Typical polymers for the above-described applications may come in contact with other solvents besides water. If a polymer degrades upon exposure to a particular solvent, that polymer system is precluded from use in applications where the solvents are present. Table II shows the effect of a variety of solvents on high molecular weight 6F-1,12 DDA and a polysulfone P1700, a typical commercial polymer used in the application described above. Clearly the polyimide is a superior material as it is less sensitive to many of the solvents tested.

              TABLE III______________________________________Solvent Effects on High MolecularWeight 6F-1,12-DDA and P1700            P1700Solvent          Polysulfone                       6F-1,12-DDA______________________________________Jet Propulsion   swells     no changeFuel JP-5n-hexane         no change  no changeisopropanol      no change  no changemineral oil      swells     no changeDelco Supreme II ™            swells     no changebrake fluid(General Motors Co.)Transmission     swells     no changeFluid(Monarch Co.)chloroform       dissolves  swells & dis-                       integrates                       (still solid)Toluene          dissolves  swells & dis-                       integrates                       (still solid)Methylethylketone            dissolves  swellsN--methylpyrroldinone            dissolves  swells & dis-                       integrateso-dichlorobenzene            dissolves  swells & dis-                       integrates                       (still solid)______________________________________

The properties and characteristics of the polyimide relate to its structure and composition. Those skilled in the art will understand that the above-described physical properties can vary depending on molecular weight, molecular weight distribution, functional end groups, etc. These properties can be tailored to the particular use.

This discovery advances the field of polymeric technology by providing a polyimide that has a unique combination of desired properties. This polyimide can be processed quickly and at reduced temperatures and pressures in comparison to most other commercial resins. In addition, its substantial moisture and solvent resistance make it suitable for a wide variety of applications as an adhesive where solvents in either gaseous or liquid form are present.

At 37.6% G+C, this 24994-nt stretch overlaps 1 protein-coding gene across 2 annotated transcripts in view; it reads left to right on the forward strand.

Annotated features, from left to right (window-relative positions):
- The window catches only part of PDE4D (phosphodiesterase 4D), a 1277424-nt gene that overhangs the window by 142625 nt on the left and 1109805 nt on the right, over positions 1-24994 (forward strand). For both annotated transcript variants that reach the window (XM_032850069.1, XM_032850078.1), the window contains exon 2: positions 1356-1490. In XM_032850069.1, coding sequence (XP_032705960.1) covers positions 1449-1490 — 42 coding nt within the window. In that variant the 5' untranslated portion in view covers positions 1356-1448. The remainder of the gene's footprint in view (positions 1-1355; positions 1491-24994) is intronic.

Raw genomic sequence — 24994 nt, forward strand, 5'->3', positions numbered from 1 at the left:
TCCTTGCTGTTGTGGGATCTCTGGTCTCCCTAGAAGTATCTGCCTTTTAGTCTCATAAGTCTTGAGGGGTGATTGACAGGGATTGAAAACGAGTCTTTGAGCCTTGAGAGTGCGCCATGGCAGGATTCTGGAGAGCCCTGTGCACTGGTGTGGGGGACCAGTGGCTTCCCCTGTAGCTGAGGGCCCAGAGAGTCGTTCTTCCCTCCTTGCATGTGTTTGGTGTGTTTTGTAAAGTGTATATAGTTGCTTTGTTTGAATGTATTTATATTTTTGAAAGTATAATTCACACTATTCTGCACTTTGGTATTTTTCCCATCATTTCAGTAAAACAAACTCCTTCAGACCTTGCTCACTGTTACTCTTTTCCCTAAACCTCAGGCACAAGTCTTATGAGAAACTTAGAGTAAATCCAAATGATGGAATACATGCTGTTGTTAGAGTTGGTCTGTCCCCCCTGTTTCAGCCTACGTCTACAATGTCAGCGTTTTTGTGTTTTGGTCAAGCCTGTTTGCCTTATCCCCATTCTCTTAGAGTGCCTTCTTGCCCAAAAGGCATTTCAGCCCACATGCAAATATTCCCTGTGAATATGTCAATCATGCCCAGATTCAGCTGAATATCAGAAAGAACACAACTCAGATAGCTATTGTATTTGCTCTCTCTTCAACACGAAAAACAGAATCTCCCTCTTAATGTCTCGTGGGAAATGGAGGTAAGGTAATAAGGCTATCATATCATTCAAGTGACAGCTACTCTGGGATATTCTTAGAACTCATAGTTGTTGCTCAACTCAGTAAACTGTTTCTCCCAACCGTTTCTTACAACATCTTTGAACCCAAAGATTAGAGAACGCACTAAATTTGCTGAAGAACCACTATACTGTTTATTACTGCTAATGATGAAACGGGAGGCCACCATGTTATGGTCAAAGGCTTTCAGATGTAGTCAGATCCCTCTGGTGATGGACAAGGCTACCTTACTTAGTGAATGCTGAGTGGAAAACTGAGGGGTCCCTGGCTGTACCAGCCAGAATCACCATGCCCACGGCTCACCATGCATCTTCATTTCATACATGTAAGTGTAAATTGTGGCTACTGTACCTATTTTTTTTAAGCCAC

Significantly, poly 6F diimides attain these characteristics without sacrificing mechanical properties. Thus, in the high molecular weight form its strength is comparable if not better than many other polymers that are typically used for the same applications. By incorporating a hexafluoroisopropylidene moiety into the polymer backbone a polyimide has been developed, for use as coatings and adhesives that exhibit desirable characteristics required for many applications.

Although this invention has been shown and described with respect to detailed embodiments thereof, it will be understood by those skilled in the art that various changes in form and detail thereof may be made without departing from the spirit of the claimed invention.

Patent Citations
Cited PatentFiling datePublication dateApplicantTitle
US3356648 *Oct 13, 1966Dec 5, 1967Du PontPolyamide-acids and polyimides from hexafluoropropylidine bridged diamine
US3649601 *Sep 29, 1970Mar 14, 1972Nat Res DevAromatic polyimides containing perfluoroalkylene groups
US3959350 *May 17, 1971May 25, 1976E. I. Du Pont De Nemours And CompanyMelt-fusible linear polyimide of 2,2-bis(3,4-dicarboxyphenyl)-hexafluoropropane dianhydride
US4111906 *Jul 19, 1976Sep 5, 1978Trw Inc.Polyimides prepared from perfluoroisopropylidene diamine
US4477648 *Apr 7, 1983Oct 16, 1984Trw Inc.High-temperature polyimides prepared from 2,2-bis-[(2-halo-4-aminophenoxy)-phenyl]hexafluoropropane
Referenced by
Citing PatentFiling datePublication dateApplicantTitle
US5449659 *Nov 9, 1992Sep 12, 1995Conductus, Inc.Method of bonding multilayer structures of crystalline materials
US8128100Dec 5, 2007Mar 6, 2012United Technologies CorporationLaminate air seal for a gas turbine engine
U.S. Classification156/331.8
International ClassificationC08G73/10
Cooperative ClassificationC08G73/1039
European ClassificationC08G73/10F
Legal Events
Feb 2, 1999FPExpired due to failure to pay maintenance fee
Effective date: 19981125
Nov 22, 1998LAPSLapse for failure to pay maintenance fees
Jun 16, 1998REMIMaintenance fee reminder mailed
Apr 14, 1994FPAYFee payment
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Apr 20, 1990FPAYFee payment